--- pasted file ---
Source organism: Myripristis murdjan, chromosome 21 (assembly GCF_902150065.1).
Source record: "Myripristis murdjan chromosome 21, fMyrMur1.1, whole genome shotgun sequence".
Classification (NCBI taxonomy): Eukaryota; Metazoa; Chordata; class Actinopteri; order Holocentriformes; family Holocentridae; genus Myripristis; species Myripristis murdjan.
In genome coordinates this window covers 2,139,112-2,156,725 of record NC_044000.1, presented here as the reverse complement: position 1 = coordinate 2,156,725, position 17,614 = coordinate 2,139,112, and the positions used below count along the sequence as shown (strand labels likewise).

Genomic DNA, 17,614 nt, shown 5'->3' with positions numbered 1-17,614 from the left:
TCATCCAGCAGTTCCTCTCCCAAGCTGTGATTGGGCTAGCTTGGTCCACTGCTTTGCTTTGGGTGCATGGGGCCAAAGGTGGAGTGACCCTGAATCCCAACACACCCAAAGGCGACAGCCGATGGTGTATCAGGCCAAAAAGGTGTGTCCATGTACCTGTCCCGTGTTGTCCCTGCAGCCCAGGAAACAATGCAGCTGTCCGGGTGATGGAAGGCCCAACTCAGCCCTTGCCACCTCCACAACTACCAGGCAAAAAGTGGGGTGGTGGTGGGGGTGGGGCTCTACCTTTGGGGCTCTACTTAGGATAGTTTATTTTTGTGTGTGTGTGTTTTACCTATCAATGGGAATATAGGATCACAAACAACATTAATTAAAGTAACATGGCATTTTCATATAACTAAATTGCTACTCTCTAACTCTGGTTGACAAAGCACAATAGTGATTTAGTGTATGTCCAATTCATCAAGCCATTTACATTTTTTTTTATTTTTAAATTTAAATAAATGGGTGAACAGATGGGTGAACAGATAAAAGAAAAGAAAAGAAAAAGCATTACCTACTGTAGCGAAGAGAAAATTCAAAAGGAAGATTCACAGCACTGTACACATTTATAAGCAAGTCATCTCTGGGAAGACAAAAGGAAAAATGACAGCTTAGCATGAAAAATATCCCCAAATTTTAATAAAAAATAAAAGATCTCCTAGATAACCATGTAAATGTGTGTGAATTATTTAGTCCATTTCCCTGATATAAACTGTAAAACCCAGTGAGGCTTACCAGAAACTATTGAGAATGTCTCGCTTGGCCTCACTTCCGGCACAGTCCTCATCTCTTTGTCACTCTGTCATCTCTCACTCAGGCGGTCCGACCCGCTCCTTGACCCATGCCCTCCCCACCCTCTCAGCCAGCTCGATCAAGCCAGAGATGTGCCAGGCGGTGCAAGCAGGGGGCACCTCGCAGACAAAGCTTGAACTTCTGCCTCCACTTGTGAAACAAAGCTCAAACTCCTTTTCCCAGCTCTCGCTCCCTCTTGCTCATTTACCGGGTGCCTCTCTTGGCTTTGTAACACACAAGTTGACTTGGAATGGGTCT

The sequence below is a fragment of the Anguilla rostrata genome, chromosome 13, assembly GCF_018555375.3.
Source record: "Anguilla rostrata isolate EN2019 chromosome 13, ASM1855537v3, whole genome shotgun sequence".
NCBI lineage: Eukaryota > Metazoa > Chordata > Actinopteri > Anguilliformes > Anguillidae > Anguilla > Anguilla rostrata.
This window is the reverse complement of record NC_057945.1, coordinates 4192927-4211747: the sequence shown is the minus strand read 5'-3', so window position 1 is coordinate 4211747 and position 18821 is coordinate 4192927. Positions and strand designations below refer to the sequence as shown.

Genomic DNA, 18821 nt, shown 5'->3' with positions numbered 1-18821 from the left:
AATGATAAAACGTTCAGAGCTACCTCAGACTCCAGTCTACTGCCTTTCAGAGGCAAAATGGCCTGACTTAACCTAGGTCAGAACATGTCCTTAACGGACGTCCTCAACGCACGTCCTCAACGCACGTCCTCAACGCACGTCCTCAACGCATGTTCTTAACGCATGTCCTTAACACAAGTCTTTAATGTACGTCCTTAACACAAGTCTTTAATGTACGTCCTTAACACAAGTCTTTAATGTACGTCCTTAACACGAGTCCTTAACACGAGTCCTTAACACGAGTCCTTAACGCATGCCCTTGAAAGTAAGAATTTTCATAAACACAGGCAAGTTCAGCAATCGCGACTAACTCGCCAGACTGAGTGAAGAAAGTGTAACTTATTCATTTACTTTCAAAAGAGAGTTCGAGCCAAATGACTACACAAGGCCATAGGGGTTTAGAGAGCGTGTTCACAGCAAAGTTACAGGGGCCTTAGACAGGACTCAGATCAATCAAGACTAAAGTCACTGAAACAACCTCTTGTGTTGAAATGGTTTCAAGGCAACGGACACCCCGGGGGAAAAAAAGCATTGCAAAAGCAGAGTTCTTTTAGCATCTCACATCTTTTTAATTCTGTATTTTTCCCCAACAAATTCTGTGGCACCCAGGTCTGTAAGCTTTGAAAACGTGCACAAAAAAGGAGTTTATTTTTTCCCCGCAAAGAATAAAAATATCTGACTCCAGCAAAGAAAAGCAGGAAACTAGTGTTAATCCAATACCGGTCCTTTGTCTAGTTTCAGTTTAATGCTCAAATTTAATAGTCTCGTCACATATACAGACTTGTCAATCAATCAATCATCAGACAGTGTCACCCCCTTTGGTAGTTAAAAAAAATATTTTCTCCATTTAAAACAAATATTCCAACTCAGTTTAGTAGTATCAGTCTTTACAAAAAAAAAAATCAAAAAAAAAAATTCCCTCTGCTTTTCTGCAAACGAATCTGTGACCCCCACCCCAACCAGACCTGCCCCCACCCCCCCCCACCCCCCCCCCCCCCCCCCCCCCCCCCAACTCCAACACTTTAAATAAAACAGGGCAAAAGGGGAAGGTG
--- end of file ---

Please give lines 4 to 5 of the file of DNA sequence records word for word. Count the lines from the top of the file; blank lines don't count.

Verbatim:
In genome coordinates this window covers 2,139,112-2,156,725 of record NC_044000.1, presented here as the reverse complement: position 1 = coordinate 2,156,725, position 17,614 = coordinate 2,139,112, and the positions used below count along the sequence as shown (strand labels likewise).

Genomic DNA, 17,614 nt, shown 5'->3' with positions numbered 1-17,614 from the left: